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Representing naval manhood in the British Empire, 1870–1918
Author: Mary A. Conley

The later nineteenth century was a time of regulation and codification, which was part of the Victorian search for reliability and respectability. This book examines the intersection between empire, navy, and manhood in British society from 1870 to 1918. It sheds light upon social and cultural constructions of working-class rather than elite masculinities by focusing on portrayals of non-commissioned naval men, the 'lower deck', rather than naval officers. Through an analysis of sources that include courts-martial cases, sailors' own writings, and the HMS Pinafore, the book charts new depictions of naval manhood during the Age of Empire. It was a period of radical transformation of the navy, intensification of imperial competition, democratisation of British society, and advent of mass culture. The book argues that popular representations of naval men increasingly reflected and informed imperial masculine ideals in Victorian and Edwardian Britain. It explains how imperial challenges, technological changes and domestic pressures transformed the navy and naval service from the wake of the Crimean War to the First World War. How female-run naval philanthropic organisations domesticated the reputation of naval men by refashioning the imagery of the drunken debauched sailor through temperance and evangelical campaigns is explained. The naval temperance movement was not singular in revealing the clear class dimensions in the portrayal of naval manhood. The book unveils how the British Bluejacket as both patriotic defender and dutiful husband and father stood in sharp contrast to the stereotypic image of the brave but bawdy tar of the Georgian navy.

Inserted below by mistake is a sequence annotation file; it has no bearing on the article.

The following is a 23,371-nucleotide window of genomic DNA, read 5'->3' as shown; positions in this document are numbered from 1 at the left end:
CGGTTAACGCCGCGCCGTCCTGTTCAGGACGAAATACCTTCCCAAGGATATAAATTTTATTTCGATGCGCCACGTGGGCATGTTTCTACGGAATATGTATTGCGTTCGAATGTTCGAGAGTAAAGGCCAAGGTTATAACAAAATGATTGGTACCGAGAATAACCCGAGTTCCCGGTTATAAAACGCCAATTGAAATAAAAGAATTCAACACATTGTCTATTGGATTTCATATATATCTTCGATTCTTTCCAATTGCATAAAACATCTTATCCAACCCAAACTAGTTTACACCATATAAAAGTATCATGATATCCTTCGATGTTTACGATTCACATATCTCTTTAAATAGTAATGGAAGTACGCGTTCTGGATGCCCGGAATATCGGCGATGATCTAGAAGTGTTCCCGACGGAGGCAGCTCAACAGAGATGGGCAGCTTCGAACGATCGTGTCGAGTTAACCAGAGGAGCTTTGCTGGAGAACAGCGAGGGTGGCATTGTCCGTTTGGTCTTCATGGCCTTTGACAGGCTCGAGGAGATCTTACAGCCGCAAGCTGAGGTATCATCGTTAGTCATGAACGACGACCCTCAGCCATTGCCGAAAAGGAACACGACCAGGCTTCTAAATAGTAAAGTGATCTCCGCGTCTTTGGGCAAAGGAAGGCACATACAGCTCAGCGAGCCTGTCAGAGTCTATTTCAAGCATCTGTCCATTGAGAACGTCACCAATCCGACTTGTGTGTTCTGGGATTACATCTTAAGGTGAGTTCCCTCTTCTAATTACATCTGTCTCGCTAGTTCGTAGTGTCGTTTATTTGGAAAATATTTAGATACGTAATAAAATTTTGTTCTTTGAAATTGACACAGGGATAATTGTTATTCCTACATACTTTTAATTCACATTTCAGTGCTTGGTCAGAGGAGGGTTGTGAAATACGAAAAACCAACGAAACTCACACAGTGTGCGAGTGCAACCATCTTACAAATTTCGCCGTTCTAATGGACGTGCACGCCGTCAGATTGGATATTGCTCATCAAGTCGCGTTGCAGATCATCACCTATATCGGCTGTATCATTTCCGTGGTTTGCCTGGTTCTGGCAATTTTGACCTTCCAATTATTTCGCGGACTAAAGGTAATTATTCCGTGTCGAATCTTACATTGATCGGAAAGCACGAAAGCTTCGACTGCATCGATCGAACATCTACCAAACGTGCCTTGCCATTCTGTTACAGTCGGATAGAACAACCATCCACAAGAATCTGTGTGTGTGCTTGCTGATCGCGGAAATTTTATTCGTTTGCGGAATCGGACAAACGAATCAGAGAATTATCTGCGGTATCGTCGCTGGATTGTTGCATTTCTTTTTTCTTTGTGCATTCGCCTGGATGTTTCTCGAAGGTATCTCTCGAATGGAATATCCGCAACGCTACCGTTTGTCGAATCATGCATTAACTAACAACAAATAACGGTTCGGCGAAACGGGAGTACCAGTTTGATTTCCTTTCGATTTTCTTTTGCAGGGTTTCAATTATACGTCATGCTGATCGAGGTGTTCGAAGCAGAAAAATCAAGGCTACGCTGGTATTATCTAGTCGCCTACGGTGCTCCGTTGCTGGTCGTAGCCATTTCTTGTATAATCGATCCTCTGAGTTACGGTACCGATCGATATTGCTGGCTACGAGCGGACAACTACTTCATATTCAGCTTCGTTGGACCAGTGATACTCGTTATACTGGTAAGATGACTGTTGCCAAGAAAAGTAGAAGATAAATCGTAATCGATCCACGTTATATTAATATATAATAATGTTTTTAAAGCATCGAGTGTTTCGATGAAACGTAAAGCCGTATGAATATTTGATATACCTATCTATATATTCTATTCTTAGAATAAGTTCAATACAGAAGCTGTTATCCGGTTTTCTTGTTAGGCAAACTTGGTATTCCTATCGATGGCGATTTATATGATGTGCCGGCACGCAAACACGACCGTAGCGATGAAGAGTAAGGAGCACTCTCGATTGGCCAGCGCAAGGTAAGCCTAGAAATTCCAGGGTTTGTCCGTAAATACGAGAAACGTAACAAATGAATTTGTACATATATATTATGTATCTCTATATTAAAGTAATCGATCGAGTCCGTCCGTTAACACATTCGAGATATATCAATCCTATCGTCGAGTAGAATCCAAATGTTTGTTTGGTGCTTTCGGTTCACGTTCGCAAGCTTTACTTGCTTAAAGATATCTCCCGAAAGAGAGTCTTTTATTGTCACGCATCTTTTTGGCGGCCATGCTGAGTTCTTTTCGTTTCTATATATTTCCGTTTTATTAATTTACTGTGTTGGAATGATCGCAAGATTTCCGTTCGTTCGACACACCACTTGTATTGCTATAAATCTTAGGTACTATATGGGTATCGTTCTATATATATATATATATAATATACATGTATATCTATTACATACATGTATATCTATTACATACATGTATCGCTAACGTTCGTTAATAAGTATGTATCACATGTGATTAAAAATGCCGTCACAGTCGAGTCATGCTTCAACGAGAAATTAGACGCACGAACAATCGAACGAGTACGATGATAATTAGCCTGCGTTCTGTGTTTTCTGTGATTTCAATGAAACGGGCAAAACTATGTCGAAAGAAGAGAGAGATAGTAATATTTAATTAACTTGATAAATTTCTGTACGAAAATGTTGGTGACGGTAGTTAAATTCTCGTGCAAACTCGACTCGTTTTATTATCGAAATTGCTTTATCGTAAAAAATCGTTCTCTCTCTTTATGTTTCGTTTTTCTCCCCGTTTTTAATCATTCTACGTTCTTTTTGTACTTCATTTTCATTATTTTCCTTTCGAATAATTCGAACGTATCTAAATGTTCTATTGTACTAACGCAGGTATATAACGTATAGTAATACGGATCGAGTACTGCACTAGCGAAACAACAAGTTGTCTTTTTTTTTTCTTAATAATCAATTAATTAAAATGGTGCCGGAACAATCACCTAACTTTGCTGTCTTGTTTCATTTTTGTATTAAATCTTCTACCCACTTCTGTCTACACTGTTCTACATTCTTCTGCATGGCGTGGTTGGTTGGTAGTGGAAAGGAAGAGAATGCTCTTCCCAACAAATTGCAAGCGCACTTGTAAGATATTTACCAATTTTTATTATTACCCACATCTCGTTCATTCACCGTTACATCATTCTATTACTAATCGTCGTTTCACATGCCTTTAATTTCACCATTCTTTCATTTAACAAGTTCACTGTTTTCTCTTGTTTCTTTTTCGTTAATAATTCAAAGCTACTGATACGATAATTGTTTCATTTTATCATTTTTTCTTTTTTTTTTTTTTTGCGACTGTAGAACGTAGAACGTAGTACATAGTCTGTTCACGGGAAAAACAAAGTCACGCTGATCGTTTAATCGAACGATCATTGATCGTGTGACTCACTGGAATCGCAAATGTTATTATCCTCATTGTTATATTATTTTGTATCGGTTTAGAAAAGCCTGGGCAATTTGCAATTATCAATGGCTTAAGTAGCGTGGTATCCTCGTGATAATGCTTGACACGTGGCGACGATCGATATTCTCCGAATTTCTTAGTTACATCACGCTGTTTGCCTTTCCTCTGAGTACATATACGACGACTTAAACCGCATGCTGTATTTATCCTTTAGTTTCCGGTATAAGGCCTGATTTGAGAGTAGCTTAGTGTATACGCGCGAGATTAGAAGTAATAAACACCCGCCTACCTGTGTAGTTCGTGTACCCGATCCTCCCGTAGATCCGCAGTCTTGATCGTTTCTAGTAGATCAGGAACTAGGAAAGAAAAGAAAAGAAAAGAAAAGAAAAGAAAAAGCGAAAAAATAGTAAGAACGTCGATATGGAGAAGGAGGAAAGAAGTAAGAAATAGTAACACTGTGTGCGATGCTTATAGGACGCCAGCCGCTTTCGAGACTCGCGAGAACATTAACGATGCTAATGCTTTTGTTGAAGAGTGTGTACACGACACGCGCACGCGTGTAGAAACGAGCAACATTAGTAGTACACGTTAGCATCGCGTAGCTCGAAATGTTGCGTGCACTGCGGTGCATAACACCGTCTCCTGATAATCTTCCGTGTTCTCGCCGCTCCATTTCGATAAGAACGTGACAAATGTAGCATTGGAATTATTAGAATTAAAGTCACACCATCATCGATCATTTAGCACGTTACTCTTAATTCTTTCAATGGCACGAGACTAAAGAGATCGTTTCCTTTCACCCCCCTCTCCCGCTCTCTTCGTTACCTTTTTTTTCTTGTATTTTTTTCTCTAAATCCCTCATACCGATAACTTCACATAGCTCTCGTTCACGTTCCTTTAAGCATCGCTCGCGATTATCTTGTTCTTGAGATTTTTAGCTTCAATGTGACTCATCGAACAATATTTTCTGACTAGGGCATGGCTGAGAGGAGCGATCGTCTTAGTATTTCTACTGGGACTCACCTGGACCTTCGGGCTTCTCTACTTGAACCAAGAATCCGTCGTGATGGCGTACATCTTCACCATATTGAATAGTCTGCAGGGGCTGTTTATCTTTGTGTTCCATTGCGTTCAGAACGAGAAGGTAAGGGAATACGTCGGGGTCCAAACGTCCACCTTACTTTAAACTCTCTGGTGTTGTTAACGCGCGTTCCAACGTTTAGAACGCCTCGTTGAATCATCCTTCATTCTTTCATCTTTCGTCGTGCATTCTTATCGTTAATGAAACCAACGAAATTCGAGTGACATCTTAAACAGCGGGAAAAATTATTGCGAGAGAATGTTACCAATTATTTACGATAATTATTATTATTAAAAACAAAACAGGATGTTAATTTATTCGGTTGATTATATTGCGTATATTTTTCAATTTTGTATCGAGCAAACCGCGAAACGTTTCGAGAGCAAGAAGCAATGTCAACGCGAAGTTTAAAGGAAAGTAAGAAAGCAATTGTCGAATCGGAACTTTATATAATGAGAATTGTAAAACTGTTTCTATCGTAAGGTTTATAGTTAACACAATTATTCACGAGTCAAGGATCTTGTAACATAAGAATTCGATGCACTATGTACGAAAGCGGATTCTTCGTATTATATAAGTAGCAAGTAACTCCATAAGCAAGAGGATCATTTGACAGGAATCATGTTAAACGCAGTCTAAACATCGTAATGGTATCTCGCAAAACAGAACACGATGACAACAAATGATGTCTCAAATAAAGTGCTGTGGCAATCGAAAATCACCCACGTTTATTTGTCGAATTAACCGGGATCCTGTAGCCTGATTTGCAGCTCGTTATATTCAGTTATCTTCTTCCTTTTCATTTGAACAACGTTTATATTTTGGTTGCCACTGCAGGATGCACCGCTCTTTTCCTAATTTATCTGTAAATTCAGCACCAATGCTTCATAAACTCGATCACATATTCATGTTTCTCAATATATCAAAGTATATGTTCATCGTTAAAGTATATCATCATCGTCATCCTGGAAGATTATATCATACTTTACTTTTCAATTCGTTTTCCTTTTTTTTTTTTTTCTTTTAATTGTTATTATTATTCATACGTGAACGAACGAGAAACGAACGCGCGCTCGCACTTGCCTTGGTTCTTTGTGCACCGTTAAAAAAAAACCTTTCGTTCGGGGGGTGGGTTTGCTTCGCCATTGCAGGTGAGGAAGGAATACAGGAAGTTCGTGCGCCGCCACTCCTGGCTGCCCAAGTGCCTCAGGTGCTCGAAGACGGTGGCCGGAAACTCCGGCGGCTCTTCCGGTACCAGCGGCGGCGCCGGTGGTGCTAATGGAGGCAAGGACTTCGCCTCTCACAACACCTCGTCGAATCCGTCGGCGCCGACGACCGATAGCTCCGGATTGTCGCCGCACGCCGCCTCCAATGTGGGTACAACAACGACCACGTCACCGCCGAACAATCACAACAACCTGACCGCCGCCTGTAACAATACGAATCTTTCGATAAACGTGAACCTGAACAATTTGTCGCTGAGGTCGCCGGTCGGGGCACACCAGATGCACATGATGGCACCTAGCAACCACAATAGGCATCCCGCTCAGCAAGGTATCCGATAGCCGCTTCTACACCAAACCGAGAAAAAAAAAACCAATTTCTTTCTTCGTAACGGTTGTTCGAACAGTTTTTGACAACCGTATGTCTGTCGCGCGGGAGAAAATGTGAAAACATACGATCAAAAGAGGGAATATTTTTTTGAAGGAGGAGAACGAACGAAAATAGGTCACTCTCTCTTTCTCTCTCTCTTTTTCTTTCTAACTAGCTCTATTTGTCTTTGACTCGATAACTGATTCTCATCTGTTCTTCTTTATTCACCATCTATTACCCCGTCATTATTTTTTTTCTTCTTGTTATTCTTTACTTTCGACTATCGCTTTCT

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The native volunteer movement, 1885–86
Mrinalini Sinha

, constituted a challenge to both the racial and class dimensions of the strategies of colonial rule. Indeed, in so far as the politics of colonial masculinity rearticulated simultaneously the racial and class dimensions of martial traditions, it ultimately recuperated the challenge to colonial rule represented by the native volunteer movement. The history of an intersecting racial and class dimension

in Colonial masculinity
Social mobility, heroism and naval manhood
Mary A. Conley

The naval temperance movement was not singular in revealing the clear class dimensions in the portrayal of naval manhood. A significant component in constructing gendered identities in their lived and hegemonic forms, class influenced most distinctly the complexion of gender and manliness in Victorian Britain and empire. 1 Analysing the class implications of representing

in From Jack Tar to Union Jack
Author: Luke de Noronha

Deporting Black Britons provides an ethnographic account of deportation from the UK to Jamaica. It traces the painful stories of four men who were deported after receiving criminal convictions in the UK. For each of the men, all of whom had moved to the UK as children, deportation was lived as exile – from parents, partners, children and friends – and the book offers portraits of survival and hardship in both the UK and Jamaica. Based on over four years of research, Deporting Black Britons describes the human consequences of deportation, while situating deportation stories within the broader context of policy, ideology, law and violence. It examines the relationship between racism, criminalisation and immigration control in contemporary Britain, suggesting new ways of thinking about race, borders and citizenship in these anti-immigrant times. Ultimately, the book argues that these stories of exile and banishment should orient us in the struggle against violent immigration controls, in the UK and elsewhere.